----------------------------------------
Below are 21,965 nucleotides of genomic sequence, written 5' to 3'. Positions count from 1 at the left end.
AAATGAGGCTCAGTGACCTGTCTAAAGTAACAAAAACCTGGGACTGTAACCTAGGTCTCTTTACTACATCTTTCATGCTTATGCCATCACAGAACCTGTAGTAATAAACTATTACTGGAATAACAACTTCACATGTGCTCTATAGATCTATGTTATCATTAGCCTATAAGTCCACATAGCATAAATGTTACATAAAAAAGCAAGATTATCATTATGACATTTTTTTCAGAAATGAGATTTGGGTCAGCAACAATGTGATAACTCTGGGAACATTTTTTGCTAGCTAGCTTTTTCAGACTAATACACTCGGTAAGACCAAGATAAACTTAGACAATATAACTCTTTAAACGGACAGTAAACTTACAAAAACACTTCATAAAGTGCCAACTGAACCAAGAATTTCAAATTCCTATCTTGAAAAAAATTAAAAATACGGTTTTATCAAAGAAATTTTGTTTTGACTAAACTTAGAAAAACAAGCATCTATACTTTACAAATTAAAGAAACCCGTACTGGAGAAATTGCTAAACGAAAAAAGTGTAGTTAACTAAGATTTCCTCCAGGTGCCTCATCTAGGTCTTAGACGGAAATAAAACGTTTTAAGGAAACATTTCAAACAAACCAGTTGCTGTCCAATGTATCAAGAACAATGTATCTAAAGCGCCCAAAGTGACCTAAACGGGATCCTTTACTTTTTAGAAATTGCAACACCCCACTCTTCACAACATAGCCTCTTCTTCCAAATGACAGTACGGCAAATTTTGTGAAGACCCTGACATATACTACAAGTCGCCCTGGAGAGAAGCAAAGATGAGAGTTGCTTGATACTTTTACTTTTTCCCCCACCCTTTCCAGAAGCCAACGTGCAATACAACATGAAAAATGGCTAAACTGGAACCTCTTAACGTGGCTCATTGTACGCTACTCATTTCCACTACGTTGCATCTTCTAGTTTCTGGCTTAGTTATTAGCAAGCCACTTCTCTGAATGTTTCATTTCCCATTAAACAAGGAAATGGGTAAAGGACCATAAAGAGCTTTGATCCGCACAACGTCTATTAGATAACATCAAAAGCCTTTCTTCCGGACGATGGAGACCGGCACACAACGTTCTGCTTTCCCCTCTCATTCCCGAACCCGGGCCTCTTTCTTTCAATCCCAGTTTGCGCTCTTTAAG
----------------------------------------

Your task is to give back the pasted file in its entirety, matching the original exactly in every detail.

Below are 21,965 nucleotides of genomic sequence, written 5' to 3'. Positions count from 1 at the left end.
AAATGAGGCTCAGTGACCTGTCTAAAGTAACAAAAACCTGGGACTGTAACCTAGGTCTCTTTACTACATCTTTCATGCTTATGCCATCACAGAACCTGTAGTAATAAACTATTACTGGAATAACAACTTCACATGTGCTCTATAGATCTATGTTATCATTAGCCTATAAGTCCACATAGCATAAATGTTACATAAAAAAGCAAGATTATCATTATGACATTTTTTTCAGAAATGAGATTTGGGTCAGCAACAATGTGATAACTCTGGGAACATTTTTTGCTAGCTAGCTTTTTCAGACTAATACACTCGGTAAGACCAAGATAAACTTAGACAATATAACTCTTTAAACGGACAGTAAACTTACAAAAACACTTCATAAAGTGCCAACTGAACCAAGAATTTCAAATTCCTATCTTGAAAAAAATTAAAAATACGGTTTTATCAAAGAAATTTTGTTTTGACTAAACTTAGAAAAACAAGCATCTATACTTTACAAATTAAAGAAACCCGTACTGGAGAAATTGCTAAACGAAAAAAGTGTAGTTAACTAAGATTTCCTCCAGGTGCCTCATCTAGGTCTTAGACGGAAATAAAACGTTTTAAGGAAACATTTCAAACAAACCAGTTGCTGTCCAATGTATCAAGAACAATGTATCTAAAGCGCCCAAAGTGACCTAAACGGGATCCTTTACTTTTTAGAAATTGCAACACCCCACTCTTCACAACATAGCCTCTTCTTCCAAATGACAGTACGGCAAATTTTGTGAAGACCCTGACATATACTACAAGTCGCCCTGGAGAGAAGCAAAGATGAGAGTTGCTTGATACTTTTACTTTTTCCCCCACCCTTTCCAGAAGCCAACGTGCAATACAACATGAAAAATGGCTAAACTGGAACCTCTTAACGTGGCTCATTGTACGCTACTCATTTCCACTACGTTGCATCTTCTAGTTTCTGGCTTAGTTATTAGCAAGCCACTTCTCTGAATGTTTCATTTCCCATTAAACAAGGAAATGGGTAAAGGACCATAAAGAGCTTTGATCCGCACAACGTCTATTAGATAACATCAAAAGCCTTTCTTCCGGACGATGGAGACCGGCACACAACGTTCTGCTTTCCCCTCTCATTCCCGAACCCGGGCCTCTTTCTTTCAATCCCAGTTTGCGCTCTTTAAG